Daniel Katz, BA (Reed), PhD (Stanford) - Associate Professor
Modernism and post-modernism; psychoanalysis, philosophy, and critical theory; transatlantic literary studies; poetry, the lyric subject, and autobiographical constructions. Recent research has emphasized expatriation, translation, exoticism, multilingualism, and constructions of native and foreign in Samuel Beckett, Ezra Pound, Henry James, Gertrude Stein, and Jack Spicer, among others. His current research focuses on various twentieth-century elaborations of a poetics of interference. He is also a member of the Literature and Psychoanalysis research group, the Modern and Contemporary Literature research group, and on the American Literature and Culture research group.
Nicholas Lawrence, BA (Harvard), MA, PhD (New York at Buffalo) - Associate Professor
American literature and culture from the nineteenth century to the present, especially within an international context; Hawthorne and Whitman; Marxism, the Frankfurt School and critical media theory; post-9/11 literary and graphic culture; contemporary innovative poetry and poetics. Recent work includes articles on Whitman, Hawthorne, Frank O'Hara, Ronald Johnson, and American gothic; current research focuses on the politics of metropolitan and international encounter in modern American poetry, public vs. private writing in nineteenth century America, and international relations in modernist poetics. He has edited a special feature on the work of Bruce Andrews for Jacket magazine and has co-edited a bilingual anthology of innovative North American poetry for the Casa de Letras in Havana. He is co-editor, with Marta Werner, of Ordinary Mysteries: The Common Journal of Nathaniel and Sophia Hawthorne (American Philosophical Society). He is also a member of the American Literature and Culture research group.
Neil Lazarus, BA (Witwatersrand), MA (Essex), PhD (Keele) – Professor
‘Postcolonial’ literatures and cultures (African, especially, but also Caribbean, South and South-East Asian and disaporic/Black Atlanticist); ‘postcolonial’ theory; theories of imperialism, nationalism, and anticolonial resistance; globalization; comparative modernities. More broadly, 19th and 20th century literature; the novel in English; literature of Empire; modernist literature and theories of modernism; literary theory. Publications include Resistance in Postcolonial African Fiction (Yale, 1990), Nationalism and Cultural Practice in the Postcolonial World (CUP, 1999), Marxism, Modernity and Postcolonial Studies (CUP 2000), The Cambridge Companion to Postcolonial Literary Studies (CUP, 2004). He is also a member of the Post-colonial and World Literary Studies research group.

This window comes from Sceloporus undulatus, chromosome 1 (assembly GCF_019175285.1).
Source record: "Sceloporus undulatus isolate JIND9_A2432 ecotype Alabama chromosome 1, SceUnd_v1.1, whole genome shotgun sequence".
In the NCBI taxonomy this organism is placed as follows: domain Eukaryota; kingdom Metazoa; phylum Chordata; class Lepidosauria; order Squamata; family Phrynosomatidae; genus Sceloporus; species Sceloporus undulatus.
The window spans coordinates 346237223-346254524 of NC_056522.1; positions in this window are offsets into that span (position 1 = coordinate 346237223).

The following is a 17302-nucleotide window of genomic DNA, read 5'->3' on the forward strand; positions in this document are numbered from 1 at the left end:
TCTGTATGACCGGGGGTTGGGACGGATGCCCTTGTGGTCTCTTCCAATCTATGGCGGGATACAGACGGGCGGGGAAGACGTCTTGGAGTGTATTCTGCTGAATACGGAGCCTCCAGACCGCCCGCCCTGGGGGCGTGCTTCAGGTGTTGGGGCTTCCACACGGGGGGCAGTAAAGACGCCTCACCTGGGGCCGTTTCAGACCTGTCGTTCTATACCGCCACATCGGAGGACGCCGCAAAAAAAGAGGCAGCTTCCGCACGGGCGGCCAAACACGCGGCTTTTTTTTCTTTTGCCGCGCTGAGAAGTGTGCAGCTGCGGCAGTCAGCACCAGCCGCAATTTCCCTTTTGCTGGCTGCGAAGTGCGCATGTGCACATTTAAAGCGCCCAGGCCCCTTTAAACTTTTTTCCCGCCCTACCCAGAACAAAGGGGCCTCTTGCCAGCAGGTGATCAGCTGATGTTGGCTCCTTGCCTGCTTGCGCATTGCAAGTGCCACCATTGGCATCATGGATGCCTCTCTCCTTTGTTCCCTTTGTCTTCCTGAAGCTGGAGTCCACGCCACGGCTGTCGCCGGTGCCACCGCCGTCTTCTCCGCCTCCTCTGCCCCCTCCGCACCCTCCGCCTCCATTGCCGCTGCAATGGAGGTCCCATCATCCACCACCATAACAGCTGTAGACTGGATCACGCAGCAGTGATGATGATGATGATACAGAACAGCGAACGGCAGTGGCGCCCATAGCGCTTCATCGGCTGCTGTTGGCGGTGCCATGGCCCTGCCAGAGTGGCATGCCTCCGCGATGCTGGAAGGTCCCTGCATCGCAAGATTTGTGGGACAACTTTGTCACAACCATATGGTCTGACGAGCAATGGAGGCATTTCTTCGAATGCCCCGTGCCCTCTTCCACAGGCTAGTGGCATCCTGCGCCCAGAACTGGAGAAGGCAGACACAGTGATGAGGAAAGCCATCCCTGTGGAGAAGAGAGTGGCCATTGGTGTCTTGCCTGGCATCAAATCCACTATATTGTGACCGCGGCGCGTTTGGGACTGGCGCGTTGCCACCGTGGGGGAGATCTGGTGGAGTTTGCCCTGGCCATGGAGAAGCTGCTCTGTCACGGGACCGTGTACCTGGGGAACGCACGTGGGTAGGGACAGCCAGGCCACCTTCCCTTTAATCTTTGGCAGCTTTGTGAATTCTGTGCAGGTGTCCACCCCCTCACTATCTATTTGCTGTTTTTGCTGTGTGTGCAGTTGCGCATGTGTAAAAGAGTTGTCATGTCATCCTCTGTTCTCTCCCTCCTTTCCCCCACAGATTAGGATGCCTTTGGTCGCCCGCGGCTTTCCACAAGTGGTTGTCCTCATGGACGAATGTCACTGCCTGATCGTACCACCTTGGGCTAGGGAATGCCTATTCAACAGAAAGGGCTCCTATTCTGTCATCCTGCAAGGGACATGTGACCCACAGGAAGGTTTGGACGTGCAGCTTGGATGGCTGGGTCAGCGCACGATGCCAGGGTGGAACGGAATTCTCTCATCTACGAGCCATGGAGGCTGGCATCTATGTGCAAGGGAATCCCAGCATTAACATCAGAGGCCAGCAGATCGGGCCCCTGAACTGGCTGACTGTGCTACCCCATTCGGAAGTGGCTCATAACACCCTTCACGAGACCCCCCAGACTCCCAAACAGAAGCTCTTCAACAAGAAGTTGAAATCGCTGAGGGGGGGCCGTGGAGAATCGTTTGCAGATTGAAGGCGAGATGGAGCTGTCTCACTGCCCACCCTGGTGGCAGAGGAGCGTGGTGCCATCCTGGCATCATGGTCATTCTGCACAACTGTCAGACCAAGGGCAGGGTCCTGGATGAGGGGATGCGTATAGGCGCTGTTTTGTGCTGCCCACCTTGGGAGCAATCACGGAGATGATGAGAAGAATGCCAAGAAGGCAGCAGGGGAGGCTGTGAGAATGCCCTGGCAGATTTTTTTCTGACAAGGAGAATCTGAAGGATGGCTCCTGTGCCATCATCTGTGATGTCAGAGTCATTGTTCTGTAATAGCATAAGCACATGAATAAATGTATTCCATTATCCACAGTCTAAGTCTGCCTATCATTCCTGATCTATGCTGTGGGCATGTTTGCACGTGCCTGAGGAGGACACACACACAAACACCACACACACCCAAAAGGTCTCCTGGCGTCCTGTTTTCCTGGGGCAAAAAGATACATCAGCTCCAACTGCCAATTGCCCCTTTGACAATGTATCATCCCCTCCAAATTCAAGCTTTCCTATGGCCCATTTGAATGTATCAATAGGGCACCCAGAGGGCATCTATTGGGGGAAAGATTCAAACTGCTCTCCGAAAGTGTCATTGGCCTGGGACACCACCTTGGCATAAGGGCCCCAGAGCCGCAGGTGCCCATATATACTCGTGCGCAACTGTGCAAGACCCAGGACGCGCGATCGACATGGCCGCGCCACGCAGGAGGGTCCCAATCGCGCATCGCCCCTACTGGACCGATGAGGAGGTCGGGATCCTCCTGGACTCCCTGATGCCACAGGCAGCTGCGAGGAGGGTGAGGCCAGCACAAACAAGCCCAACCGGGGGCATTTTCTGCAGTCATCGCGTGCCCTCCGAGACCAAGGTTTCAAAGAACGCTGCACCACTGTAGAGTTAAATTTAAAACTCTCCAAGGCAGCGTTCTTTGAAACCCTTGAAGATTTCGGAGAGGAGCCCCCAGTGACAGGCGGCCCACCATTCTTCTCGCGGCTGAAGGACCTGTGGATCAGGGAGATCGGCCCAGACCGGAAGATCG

Graeme Macdonald, MA [Jt Hons] (Aberdeen); PhD (Glasgow) - Associate Professor
Main research interests lie in the relationship between literature, sociology and anthropology from the nineteenth century to the present; naturalist fiction and theory; Scottish literature (especially contemporary); literary and cultural theory; literature, nationalism and citizenship. He is editor of Post Theory: New Directions in Criticism (EUP, 1999), has published recent articles on naturalist fiction, on the relationship between French and Scottish literature, and on James Kelman. Currently preparing a monograph on James Kelman and, in the longer term, a major anthology on writing and social investigation, 1830-2000. He is also a member of the Modern and Contemporary Literature research group.
Emma Mason, BA, MA (Cardiff) PhD (Warwick) - Professor
Research interests are focused on 'Romanticism' as a term embodying poetry from 1740-present day, specifically the way this term illuminates theories of feeling and emotion and questions about faith, religion and the Bible. She is author of Women Poets of the Nineteenth Century (Writers and their Work, 2006); The Cambridge Introduction to Wordsworth (Cambridge University Press, 2010); and with Mark Knight, Nineteenth-century Religion and Literature: An Introduction (Oxford University Press, 2006). She co-edited The Blackwell's Companion to the Bible in English Literature (2009) and The Oxford Handbook of the Reception History of the Bible (2010) and is currently finishing a new edition of Elizabeth Jennings' poetry for Carcanet. She is also a member of the Religion and Literature research group and the British Writing and Culture 1750-1900 research group.